Recommended by us on 3rd August 2012.
Following his critically acclaimed debut album on Aurora Borealis, the newly Tri-Angle signee, The Haxan Cloak (AKA Bobby Krlic), has quite gracefully buried himself deep into the networks of unsettling electronic music. This Latitudes release is, in essence, Bobby live, but think of it as 'The Haxan Cloak 2.0'. Shamefully, my first encounter of The Haxan Cloak was the news of his imminent Latitudes activity. A fleeting greeting, followed by the usual meanderings on the world wide web. But it was experiencing his aurally aesthetic rumble-scapes live, into my own ears and eyes that made the revelatory impact. I found myself standing dead still, staring only at the retina searing strobe. Instantly immersed into Bobby's subsonic crescendo, revealing a myriad of texturally rich detail, but not ever without leaving the space and breadth of the sound behind. I felt like I was alone: hypnotised and humbled by a tangible thrill of musical exploit. As the music faded, I fell back into normality, speechless, in a haze of wonder at the overwhelming event. Then, days later, I was yet again thrown back into blissful gaiety: The Haxan Cloak Latitudes session wafted through the office, soundtracking our very own 'Koyaanisqatsi'. "This recording is about trying to re-interpret my own work, I think. I never want to give a straight recreation of any of my recorded material when I play live - one reason is because it is too logistically difficult, but the main reason is that I just don't think it suits me as a performer; it makes me feel uncomfortable. I like to treat performance as a composition also - a different beast. So on this Latitudes session, and when I play live generally, I think of it as me remixing my own work essentially. If my recorded music so far exists within one sphere, I'd like to try and move the live element to a completely different sphere - I don't like the notion of being stuck in one place, or pigeon-holed, I guess." - Bobby Krlic “The Haxan Cloak [album] was a set of eight dense, light-starved compositions that, as the project's name suggested, alluded to very British ideas of the occult. Its ragged string drones, groaning low-end and sunken choirs called to mind visions of sodden grey and green moorland, slate barrows and knackered old mining equipment, like a late autumn wander through some of the more isolated regions of the North of England.” - The Quietus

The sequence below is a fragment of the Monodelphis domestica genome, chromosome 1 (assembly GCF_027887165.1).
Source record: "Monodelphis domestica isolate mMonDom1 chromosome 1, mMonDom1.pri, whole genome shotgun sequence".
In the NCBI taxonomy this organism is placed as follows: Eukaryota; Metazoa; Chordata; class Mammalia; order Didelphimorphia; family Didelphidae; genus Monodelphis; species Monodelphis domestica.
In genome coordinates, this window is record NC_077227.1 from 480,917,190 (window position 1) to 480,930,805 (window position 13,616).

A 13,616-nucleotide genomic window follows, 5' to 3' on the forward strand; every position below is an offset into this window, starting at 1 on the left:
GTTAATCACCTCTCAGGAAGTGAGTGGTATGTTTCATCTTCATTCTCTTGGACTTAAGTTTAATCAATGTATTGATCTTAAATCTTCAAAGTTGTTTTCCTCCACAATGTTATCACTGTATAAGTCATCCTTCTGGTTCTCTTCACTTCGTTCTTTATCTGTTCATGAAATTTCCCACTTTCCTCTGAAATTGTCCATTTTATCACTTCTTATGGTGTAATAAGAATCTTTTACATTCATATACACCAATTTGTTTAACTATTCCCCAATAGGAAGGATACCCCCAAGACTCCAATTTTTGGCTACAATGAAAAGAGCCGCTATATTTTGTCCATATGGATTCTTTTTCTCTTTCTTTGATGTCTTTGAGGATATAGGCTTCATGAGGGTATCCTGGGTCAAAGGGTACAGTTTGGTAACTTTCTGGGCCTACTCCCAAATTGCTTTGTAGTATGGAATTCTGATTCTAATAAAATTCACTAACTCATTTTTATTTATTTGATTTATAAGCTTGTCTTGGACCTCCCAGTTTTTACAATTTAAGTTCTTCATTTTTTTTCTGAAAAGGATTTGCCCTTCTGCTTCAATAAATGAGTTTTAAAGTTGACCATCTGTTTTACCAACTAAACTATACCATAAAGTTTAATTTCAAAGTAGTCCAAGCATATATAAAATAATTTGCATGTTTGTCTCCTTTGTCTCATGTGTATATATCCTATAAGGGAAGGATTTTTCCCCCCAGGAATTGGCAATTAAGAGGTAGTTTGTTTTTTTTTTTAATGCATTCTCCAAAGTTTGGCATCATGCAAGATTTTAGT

File Under: Electronica / Ambient / Noise For Fans of: Dirty Three, Alvin Lucier, Sadistic Intent, The Locust, Health, Phillip Glass, Harmony Korine, Demdike Stare
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